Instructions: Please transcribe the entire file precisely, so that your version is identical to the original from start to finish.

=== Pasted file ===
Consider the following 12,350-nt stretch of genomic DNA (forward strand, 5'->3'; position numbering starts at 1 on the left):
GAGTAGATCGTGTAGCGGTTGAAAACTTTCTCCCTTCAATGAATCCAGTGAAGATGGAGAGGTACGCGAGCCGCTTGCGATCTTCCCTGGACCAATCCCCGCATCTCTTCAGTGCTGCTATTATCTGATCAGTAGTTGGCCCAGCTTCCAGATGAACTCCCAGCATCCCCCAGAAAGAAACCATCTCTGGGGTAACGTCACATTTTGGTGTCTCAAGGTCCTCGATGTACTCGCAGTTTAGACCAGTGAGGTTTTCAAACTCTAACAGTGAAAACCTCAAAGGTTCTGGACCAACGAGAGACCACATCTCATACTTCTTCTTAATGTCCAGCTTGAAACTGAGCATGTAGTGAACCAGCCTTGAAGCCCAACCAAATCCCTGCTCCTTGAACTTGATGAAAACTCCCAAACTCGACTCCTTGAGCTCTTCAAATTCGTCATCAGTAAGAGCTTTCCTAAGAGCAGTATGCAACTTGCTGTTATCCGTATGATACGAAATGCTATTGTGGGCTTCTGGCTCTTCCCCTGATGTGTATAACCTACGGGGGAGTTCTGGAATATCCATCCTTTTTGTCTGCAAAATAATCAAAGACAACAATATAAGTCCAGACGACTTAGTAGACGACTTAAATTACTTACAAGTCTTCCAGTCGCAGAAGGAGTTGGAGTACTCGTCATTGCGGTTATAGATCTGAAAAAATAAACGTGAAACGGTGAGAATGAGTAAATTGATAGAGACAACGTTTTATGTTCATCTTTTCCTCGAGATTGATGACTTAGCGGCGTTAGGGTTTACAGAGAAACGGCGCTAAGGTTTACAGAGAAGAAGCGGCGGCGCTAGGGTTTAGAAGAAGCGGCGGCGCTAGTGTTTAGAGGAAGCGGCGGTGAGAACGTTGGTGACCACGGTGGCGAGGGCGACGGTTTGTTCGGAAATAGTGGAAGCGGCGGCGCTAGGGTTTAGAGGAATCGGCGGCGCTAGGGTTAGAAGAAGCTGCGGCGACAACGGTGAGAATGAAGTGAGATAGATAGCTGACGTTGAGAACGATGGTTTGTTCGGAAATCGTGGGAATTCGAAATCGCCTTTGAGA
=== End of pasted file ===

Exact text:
Consider the following 12,350-nt stretch of genomic DNA (forward strand, 5'->3'; position numbering starts at 1 on the left):
GAGTAGATCGTGTAGCGGTTGAAAACTTTCTCCCTTCAATGAATCCAGTGAAGATGGAGAGGTACGCGAGCCGCTTGCGATCTTCCCTGGACCAATCCCCGCATCTCTTCAGTGCTGCTATTATCTGATCAGTAGTTGGCCCAGCTTCCAGATGAACTCCCAGCATCCCCCAGAAAGAAACCATCTCTGGGGTAACGTCACATTTTGGTGTCTCAAGGTCCTCGATGTACTCGCAGTTTAGACCAGTGAGGTTTTCAAACTCTAACAGTGAAAACCTCAAAGGTTCTGGACCAACGAGAGACCACATCTCATACTTCTTCTTAATGTCCAGCTTGAAACTGAGCATGTAGTGAACCAGCCTTGAAGCCCAACCAAATCCCTGCTCCTTGAACTTGATGAAAACTCCCAAACTCGACTCCTTGAGCTCTTCAAATTCGTCATCAGTAAGAGCTTTCCTAAGAGCAGTATGCAACTTGCTGTTATCCGTATGATACGAAATGCTATTGTGGGCTTCTGGCTCTTCCCCTGATGTGTATAACCTACGGGGGAGTTCTGGAATATCCATCCTTTTTGTCTGCAAAATAATCAAAGACAACAATATAAGTCCAGACGACTTAGTAGACGACTTAAATTACTTACAAGTCTTCCAGTCGCAGAAGGAGTTGGAGTACTCGTCATTGCGGTTATAGATCTGAAAAAATAAACGTGAAACGGTGAGAATGAGTAAATTGATAGAGACAACGTTTTATGTTCATCTTTTCCTCGAGATTGATGACTTAGCGGCGTTAGGGTTTACAGAGAAACGGCGCTAAGGTTTACAGAGAAGAAGCGGCGGCGCTAGGGTTTAGAAGAAGCGGCGGCGCTAGTGTTTAGAGGAAGCGGCGGTGAGAACGTTGGTGACCACGGTGGCGAGGGCGACGGTTTGTTCGGAAATAGTGGAAGCGGCGGCGCTAGGGTTTAGAGGAATCGGCGGCGCTAGGGTTAGAAGAAGCTGCGGCGACAACGGTGAGAATGAAGTGAGATAGATAGCTGACGTTGAGAACGATGGTTTGTTCGGAAATCGTGGGAATTCGAAATCGCCTTTGAGA